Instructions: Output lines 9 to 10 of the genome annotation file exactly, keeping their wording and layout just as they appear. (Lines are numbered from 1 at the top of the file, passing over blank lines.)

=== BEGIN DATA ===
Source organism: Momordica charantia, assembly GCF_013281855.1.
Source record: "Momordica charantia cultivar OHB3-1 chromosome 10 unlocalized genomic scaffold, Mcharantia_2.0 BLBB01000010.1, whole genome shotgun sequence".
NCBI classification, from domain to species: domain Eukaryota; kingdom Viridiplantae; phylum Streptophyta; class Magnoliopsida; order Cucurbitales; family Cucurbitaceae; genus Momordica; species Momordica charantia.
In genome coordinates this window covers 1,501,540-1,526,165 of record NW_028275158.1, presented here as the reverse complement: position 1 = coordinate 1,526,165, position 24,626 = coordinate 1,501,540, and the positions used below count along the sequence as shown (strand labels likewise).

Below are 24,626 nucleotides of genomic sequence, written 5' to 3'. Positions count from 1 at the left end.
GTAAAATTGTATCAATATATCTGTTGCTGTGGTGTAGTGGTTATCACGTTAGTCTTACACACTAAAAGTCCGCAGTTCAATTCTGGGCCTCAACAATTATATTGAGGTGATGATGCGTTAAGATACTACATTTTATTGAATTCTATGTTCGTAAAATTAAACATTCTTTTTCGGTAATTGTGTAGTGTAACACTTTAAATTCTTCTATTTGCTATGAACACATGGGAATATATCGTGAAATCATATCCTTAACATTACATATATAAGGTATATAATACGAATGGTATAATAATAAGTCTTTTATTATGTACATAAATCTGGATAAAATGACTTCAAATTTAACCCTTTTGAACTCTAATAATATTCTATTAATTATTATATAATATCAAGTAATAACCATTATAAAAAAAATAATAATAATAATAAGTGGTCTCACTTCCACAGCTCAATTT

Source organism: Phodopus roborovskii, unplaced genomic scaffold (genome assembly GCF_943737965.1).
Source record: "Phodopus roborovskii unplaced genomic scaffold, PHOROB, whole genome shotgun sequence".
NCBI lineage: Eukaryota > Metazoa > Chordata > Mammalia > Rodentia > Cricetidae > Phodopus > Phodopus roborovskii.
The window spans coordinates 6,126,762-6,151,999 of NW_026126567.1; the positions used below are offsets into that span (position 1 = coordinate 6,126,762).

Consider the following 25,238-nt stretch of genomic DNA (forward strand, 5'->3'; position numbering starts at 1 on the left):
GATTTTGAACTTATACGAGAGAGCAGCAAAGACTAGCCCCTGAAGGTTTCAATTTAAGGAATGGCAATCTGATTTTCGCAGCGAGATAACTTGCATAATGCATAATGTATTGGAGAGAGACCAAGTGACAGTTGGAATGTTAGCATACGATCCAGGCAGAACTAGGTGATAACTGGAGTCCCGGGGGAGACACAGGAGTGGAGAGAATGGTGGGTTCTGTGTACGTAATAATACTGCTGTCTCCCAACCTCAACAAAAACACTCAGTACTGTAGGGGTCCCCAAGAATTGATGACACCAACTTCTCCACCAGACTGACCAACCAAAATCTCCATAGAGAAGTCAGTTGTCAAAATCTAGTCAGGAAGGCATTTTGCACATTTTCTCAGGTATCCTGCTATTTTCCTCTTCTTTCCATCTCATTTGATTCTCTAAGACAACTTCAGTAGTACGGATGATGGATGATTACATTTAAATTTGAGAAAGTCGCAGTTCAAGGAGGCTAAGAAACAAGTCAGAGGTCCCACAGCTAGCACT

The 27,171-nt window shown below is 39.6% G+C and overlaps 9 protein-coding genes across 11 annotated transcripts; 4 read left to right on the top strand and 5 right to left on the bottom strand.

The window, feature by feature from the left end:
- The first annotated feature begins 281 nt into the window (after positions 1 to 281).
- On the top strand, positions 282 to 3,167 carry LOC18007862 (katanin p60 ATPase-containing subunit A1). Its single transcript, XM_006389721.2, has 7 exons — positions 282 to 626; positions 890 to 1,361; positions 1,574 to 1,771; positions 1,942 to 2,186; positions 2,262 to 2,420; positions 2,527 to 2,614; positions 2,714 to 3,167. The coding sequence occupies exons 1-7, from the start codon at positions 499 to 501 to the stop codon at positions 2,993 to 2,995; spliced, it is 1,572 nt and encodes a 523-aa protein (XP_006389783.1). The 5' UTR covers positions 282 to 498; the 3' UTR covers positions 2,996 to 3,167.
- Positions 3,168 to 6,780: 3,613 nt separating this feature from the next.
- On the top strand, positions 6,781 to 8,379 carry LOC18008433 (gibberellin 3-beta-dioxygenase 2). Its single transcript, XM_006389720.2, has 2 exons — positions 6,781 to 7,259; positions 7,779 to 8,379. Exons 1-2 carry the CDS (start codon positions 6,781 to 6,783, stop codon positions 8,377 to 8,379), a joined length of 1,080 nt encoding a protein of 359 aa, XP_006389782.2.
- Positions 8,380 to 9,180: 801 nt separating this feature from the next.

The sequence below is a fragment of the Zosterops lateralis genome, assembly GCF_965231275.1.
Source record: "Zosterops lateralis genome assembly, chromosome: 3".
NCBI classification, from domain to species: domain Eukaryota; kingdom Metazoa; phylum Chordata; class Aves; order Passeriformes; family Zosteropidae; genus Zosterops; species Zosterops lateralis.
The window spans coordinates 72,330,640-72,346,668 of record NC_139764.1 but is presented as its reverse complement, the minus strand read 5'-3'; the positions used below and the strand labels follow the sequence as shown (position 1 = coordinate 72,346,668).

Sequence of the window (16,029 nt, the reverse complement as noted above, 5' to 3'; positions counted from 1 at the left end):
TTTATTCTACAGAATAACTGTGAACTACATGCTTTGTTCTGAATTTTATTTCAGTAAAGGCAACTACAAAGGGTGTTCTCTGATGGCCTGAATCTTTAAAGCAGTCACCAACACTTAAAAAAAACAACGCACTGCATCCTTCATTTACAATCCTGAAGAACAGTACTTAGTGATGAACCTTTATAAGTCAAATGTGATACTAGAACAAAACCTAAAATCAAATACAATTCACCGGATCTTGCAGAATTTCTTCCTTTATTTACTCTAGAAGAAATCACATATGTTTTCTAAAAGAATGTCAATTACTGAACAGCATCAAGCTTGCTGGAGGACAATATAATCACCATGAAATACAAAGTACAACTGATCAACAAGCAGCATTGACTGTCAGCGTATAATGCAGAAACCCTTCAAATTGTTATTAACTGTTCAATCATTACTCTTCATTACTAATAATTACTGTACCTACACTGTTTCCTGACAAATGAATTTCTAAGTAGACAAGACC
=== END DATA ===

NCBI lineage: Eukaryota > Metazoa > Chordata > Mammalia > Rodentia > Cricetidae > Phodopus > Phodopus roborovskii.
The window spans coordinates 6,126,762-6,151,999 of NW_026126567.1; the positions used below are offsets into that span (position 1 = coordinate 6,126,762).